The Colorado Court of Appeals has given a big win to a marijuana business involved in a lease battle.
According to an unpublished Feb. 16 opinion, L’Eagle Services, LLC in Denver has operated a marijuana cultivation and retail business in the same location since 2011. The landlord, North Mountain Group, LLC, bought the property in 2016 and L’Eagle agreed to a rent increase in exchange for an option to buy the property.
That option said L’Eagle wouldn’t have equity in the property and wouldn’t assert an equitable mortgage or interest in it. The parties agreed it was a material term of the purchase option contract. The option also said it was not to be recorded, but the option contract didn’t declare this to be a material term. Two days later, NMG recorded a subordination agreement that referenced the option and four years later L’Eagle recorded the option itself, according to court records.
Tensions arose between the parties over issues connected to parking and roofing. In May 2020, L’Eagle sent a letter to the property’s neighbors, whose lot was also owned by NMG, demanding they stop using some parking spaces that L’Eagle believed were covered by their lease. NMG responded that L’Eagle was in default of the lease, because in part, it failed to repair the roof at its site.
Under L’Eagle and NMG’s triple-net lease, L’Eagle was responsible for maintaining and repairing the roof. The repairs, however, were subject to NMG’s approval, which couldn’t be “unreasonably withheld,” according to court records. The lease also gave L’Eagle 30 days to cure or begin curing defaults, as long as L’Eagle tried to pursue the cure to completion.
Court records said NMG and L’Eagle discussed roof issues before NMG bought the property. Due to those discussions, L’Eagle performed some repairs to the roof but by August 2018, the parties quit discussing it and there wasn’t further written communications about it until NMG sent the default notice to L’Eagle in May 2020.
Within four days of the notice, L’Eagle got a bid for roof repairs, but was told they would be delayed due to COVID-19. L’Eagle contacted NMG to have the repairs approved and clarify what repairs were needed.
More than a month later, NMG responded claiming L’Eagle defaulted under the lease by not fixing the roof within 30 days. NMG didn’t approve any repairs or clarify what repairs were needed before trial, according to court records.
L’Eagle filed a complaint seeking declaratory judgment that it retained the purchase option and accused NMG of breaching the lease by failing to provide quiet enjoyment of the property’s parking. NMG filed a forcible entry and detainer claim separately, requesting possession of the property.
The cases were consolidated in district court and after a bench trial, the court found L’Eagle retained its rights under the purchase option as long as it repaired the roof and that NMG didn’t breach the covenant of quiet enjoyment. The district court denied NMG’s possession claim and requests for attorney fees on both sides.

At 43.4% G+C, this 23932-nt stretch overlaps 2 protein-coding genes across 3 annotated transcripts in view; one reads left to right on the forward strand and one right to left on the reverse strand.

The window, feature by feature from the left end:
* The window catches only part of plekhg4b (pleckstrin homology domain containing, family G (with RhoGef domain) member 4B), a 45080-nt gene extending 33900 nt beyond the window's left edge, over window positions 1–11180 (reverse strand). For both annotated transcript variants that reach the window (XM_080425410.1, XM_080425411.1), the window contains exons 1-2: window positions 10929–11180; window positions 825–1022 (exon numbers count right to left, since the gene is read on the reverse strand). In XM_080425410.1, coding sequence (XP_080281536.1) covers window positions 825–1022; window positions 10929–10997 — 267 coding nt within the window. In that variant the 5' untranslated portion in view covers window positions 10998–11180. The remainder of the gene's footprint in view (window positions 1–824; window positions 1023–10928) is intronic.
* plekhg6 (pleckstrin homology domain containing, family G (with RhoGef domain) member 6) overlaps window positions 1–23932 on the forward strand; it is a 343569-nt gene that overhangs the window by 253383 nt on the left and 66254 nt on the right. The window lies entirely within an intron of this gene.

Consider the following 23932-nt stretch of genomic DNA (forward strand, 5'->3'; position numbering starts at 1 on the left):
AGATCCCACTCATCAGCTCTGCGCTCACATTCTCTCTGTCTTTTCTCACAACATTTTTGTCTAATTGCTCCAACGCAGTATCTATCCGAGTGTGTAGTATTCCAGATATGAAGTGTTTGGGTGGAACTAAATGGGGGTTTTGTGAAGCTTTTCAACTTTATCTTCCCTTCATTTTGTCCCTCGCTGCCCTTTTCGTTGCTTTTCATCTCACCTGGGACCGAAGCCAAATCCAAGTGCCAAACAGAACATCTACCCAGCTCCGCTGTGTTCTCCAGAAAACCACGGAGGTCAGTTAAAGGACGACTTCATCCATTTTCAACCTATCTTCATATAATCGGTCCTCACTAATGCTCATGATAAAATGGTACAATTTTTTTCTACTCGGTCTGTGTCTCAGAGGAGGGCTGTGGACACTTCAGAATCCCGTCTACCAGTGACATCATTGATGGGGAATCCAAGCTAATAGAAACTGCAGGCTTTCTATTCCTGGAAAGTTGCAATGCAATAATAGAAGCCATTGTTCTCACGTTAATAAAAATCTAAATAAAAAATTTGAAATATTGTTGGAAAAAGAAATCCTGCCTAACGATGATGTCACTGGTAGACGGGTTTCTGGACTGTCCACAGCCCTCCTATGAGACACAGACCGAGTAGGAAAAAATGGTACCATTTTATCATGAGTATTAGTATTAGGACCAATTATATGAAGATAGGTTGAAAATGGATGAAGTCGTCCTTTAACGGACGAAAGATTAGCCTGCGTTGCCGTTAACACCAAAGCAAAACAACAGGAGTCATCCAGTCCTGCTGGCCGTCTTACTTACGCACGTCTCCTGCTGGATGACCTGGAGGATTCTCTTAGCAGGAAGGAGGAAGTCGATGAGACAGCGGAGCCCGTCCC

NMG appealed the district court’s order and judgment finding L’Eagle didn’t materially breach their lease or their purchase option agreement, while also appealing the district court’s holding that it failed to terminate the lease under both its terms and Colorado’s FED requirements. L’Eagle cross-appealed the district court’s denial of its attorney fees.
The Colorado Court of Appeals affirmed the district court’s order and judgment that found L’Eagle didn’t breach the purchase option or the lease and the lease wasn’t terminated. The appeals court found L’Eagle’s recordation of the option contract wasn’t a claim of an equitable mortgage or interest in the property.
NMG also argued L’Eagle breached the lease when it failed to repair the roof promptly. The appeals court disagreed, stating there’s support in the record L’Eagle complied with the terms to repair it or at least began a strong effort to pursue repairs to completion. The appeals court further concluded that since L’Eagle didn’t breach the lease, no default occurred.
The appeals court also only agreed with L’Eagle’s argument that it should get attorney fees for defending against the FED possession claim and reversed and remanded the case on that issue alone, citing statute.
Fortis Law Partners’ Henry Baskerville was the lead attorney on the case for L’Eagle.
“L’Eagle Dispensary paid around $400k in additional rent payments during the past five years in order to have the option to purchase the building, and had we not been successful with the trial and appeal, this could have [been] money down the drain,” Baskerville, a partner at the firm, wrote.
Baskerville added small cannabis operators in Denver have the odds stacked against them as it’s tough finding a space to operate even when adhering to zoning regulations, as rent prices continue to climb.
“Due to this and other banking restrictions, many cannabis businesses are no longer able to operate a cultivation facility in Denver and have to turn to purchasing wholesale cannabis instead,” Baskerville wrote. “L’Eagle cultivates their own cannabis and has worked tirelessly for years, diligently paying their rent so that they may have a chance at purchasing their building and setting themselves ahead of competitors.”
Baskerville added the ruling preserves L’Eagle’s right to purchase the facility.
“This decision shows that landlords do not have unlimited power over their tenants, but instead are equal partners, both of whom are bound by the terms of the lease,” Baskerville wrote.